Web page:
The stereoscope’s three dimensional view is still a charming effect, even in an age when we are used to seeing live TV pictures from everywhere in the world. In the late 1800’s, when most people might live their entire lives within ten miles of their birthplace, these life -like (OK, black and white, but even so...) images of distant lands had to be stunning.
The Florida Historical Society Library collection includes hundreds of period images so we can see what our ancestors saw.
The stereoscope actually predates photography. The earliest one in 1838, using a pair of mirrors at 45 degrees to the user’s eyes reflecting a picture (a drawing or painting) off to each side, is credited to Sir Charles Wheatstone (1802 – 1875), a shy British physicist also credited with inventing the modern telegraph. That was about a year before photography was developed (pun intended).
Basic as it was, it demonstrated the importance of binocular vision for depth perception, and proved that the brain, presented with two slightly different images, could merge them into one with the illusion of “3-D”.
The stereoscope evolved along with photography, and by 1851, at the ‘Great Exhibition’,
Queen Victoria was able to peer through (and pose for) a hand- held lenticular (lens based) stereoscope designed by
Sir David Brewster, a Scottish physicist who is also credited with inventing the kaleidoscope.
The Brewster Stereoscope was handheld, but still a complex instrument. So complex in fact that Brewster could not find an instrument maker in Britain who could work with the design, so he had to take it to France, where pioneering photographer and noted instrument maker Jules Duboscq came up with some improvements, incorporated stereoscopic daguerreotypes and launched, almost overnight, the 3-D industry.
For those who could afford it.
For the rest of us, there was Oliver Wendell Holmes.
Senior, that is; the physician, poet, polymath and father of the Supreme Court justice. About 1860, the elder Holmes took time out from his lecturing, medical reforming, writing and teaching to come up with the “American Stereoscope”.
It was simpler, lighter and cheaper, and so, as he later wrote, “There was not any wholly new principle involved in its construction, but, it proved so much more convenient than any hand-instrument in use, that it gradually drove them all out of the field, in great measure, at least so far as the Boston market was concerned.”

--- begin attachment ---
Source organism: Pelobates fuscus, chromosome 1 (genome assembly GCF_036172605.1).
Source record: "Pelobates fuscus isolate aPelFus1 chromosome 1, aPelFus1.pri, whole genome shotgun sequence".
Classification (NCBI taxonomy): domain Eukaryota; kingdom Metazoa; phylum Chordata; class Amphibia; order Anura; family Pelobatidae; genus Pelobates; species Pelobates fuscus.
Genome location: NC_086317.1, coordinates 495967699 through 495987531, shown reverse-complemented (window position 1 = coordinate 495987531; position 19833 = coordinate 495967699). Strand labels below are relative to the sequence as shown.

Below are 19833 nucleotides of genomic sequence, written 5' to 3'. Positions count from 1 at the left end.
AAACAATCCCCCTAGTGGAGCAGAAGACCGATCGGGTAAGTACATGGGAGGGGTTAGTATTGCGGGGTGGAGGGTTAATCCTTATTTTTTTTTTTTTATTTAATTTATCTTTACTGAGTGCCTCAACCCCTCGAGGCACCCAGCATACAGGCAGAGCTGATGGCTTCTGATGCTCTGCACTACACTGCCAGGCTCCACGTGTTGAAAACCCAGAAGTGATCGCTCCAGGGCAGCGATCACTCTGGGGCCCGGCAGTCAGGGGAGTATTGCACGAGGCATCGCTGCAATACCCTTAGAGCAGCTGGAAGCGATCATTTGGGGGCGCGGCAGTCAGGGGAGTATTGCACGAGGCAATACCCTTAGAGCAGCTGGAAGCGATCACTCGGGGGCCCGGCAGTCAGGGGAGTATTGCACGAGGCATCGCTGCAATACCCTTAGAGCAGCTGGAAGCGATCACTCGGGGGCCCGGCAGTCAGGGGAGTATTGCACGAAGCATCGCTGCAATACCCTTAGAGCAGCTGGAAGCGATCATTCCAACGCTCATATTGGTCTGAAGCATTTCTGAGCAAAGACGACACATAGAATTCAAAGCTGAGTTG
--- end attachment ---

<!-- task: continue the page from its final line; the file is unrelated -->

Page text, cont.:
It was not just Boston because, rather than patenting the thing and profiting from its success, Holmes gave the idea away.
Now the industry was for the masses. Individual photographers and large photographic studios collected and published images from around the world, captured with their special stereo cameras. The two lenses, about 2 ½ inches apart, just like human eyes, produced slightly different versions of the scene. Put the print in the stereoscope, with the viewer blocking your peripheral vision and the binocular lenses focusing the image, and
sitting in your parlor you could see yourself standing in the middle of a street in New York City, Paris, or St. Augustine, Florida.
Rough and ready St. Augustine was about as far as most tourists came down the east coast before the railroad south was finished. The visitors lapped up the images of the quaint dirt streets,
the old Spanish fort,
and adventures exploring old Florida along the St. Johns, Ocklawaha and Suwannee Rivers on the steamboats linking the coast to inland communities that really were on the frontier. The images show these trips were genuine adventures.
As much as the rich northern tourists wanted to document their vacations, they were also very interested in the lives of post-Civil War blacks. The second largest subset of images in the FHS collection deals with the African-American community; sometimes as it was, more often as it was documented by the mainly white photographers who were catering to the expectations of visiting Yankees. In other words, these images sold a caricature of African Americans in the south. For example, this card”
Titled “Aunt Venus hunting for Florida Fleas”. Not to say fleas and lice are not an issue for children everywhere, but imagine a picture like this of a white Boston child being sold as a souvenir.
Many of the images in the collection convey this image of poor, a bit downtrodden ex-slaves scratching out a sustenance living in Jim Crow Florida.
Still, with the artists touch, we can get a revealing glimpse into the world Florida’s first tourists experienced.